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Dancing to the Ableist Revolution

awareness more important than cleansing of language

Forum: WMST-L
Date: 06/11/2002

On 06/11/02, "Daphne Patai" wrote:

I attended a feminist workshop at which a speaker used the classic metaphor of "seeing" for "understanding," and a woman in the audience interrupted her to point out that she'd used an "ablist" metaphor. The speaker apologized abjectly. I myself thought this a rather embarrassing example of an inability within feminism to distinguish serious and insignificant issues.

Actually, I feel that it is an embarrassing example of an inability within feminism to recognize our own inevitable complicity in the communication that is ableist as well as sexist, racist, etc. I do not think that the fact we say "see" when we mean "understand" and "blind" when we mean "unaware" in English language is insignificant; a blind person who rightfully registers her or his objection to this use and its implication deserves to be taken seriously. I do not feel good that the word "lame" is used in a derogatory context either. However I think it's more important to build an awareness of how our language inevitably reflects ableist (sexist, racist, etc.) culture which it came from, and that we are inevitably complicit in the linguistic construction of social order - than altering any specific term deemed ableist.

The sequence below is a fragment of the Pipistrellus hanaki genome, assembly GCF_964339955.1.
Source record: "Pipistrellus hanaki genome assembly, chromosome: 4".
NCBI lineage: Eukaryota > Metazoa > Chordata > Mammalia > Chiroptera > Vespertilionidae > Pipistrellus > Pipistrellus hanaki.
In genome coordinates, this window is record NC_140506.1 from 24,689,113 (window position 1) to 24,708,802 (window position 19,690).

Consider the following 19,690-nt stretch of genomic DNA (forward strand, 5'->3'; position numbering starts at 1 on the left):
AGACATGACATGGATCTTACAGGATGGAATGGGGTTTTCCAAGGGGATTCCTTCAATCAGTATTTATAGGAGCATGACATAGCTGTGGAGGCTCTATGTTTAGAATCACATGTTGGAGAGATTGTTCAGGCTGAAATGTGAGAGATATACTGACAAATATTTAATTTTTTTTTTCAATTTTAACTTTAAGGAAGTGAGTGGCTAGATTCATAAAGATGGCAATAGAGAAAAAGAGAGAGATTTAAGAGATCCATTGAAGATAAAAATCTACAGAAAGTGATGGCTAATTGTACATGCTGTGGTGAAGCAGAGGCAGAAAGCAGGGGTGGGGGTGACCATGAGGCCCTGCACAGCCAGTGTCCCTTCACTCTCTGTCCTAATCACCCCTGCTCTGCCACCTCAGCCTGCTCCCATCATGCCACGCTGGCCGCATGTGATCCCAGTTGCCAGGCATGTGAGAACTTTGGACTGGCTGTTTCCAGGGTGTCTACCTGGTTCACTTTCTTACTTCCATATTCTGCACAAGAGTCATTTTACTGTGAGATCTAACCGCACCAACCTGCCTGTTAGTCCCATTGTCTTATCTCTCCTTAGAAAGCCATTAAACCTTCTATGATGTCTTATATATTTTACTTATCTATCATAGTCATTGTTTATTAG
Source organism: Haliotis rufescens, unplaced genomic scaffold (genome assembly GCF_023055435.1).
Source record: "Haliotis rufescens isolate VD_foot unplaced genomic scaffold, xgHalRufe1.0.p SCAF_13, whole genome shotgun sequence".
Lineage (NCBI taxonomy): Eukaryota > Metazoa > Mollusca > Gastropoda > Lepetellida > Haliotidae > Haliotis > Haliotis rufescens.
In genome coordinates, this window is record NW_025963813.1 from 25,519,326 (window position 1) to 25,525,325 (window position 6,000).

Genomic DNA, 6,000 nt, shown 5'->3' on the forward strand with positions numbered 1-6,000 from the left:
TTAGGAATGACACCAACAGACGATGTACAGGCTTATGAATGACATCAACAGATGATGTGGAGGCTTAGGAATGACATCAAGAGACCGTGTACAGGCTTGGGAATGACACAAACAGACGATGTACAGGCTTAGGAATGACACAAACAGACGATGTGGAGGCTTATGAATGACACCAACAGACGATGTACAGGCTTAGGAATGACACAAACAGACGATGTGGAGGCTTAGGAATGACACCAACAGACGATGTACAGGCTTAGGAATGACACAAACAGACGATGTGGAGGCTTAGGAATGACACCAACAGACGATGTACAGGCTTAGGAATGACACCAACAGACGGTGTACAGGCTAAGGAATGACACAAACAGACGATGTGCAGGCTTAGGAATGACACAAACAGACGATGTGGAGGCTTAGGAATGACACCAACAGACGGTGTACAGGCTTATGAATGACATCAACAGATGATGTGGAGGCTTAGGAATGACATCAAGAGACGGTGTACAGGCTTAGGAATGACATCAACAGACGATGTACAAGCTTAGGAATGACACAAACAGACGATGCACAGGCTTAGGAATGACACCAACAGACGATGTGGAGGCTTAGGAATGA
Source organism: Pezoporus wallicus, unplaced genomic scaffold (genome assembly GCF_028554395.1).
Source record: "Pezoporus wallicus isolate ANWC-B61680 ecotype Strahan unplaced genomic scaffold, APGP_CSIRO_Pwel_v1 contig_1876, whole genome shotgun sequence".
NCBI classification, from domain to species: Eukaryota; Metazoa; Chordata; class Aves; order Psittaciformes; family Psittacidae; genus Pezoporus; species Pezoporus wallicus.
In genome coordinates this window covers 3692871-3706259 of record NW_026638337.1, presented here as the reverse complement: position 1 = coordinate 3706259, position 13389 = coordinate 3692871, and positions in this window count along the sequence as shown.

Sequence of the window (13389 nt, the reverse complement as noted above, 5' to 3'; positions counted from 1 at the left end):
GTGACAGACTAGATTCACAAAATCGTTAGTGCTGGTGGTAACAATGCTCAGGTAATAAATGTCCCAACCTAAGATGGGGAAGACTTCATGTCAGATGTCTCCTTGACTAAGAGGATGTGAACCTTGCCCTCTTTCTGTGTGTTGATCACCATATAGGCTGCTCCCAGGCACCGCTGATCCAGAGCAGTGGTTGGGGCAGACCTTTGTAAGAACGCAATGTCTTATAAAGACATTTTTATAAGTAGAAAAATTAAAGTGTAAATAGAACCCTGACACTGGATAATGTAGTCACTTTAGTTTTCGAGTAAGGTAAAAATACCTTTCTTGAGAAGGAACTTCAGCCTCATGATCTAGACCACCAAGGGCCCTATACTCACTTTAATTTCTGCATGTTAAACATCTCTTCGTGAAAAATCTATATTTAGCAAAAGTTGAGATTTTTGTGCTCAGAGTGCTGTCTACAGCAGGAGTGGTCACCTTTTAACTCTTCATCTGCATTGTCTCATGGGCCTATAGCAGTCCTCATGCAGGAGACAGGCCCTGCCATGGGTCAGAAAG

An anecdote: I was at the queer disability conference at San Francisco State University (Eli Clare was one of the conference chairs; I was one of the featured speakers), and after a long day of conferencing there was a dance for the participants. The music selection was not very good, and it was slow - until they started playing Bob Marley: "Get up, stand up - stand up for your rights!" Now, that's definitely an ableist song - and yet we all just danced, crips of all kinds. It is one thing to be aware that using "stand up" as a metaphor for political resistence has ableist ramifications - but if we can't dance, why be part of the revolution? ;-)

Emi Koyama <>

-- * Putting the Emi back in Feminism since 1975.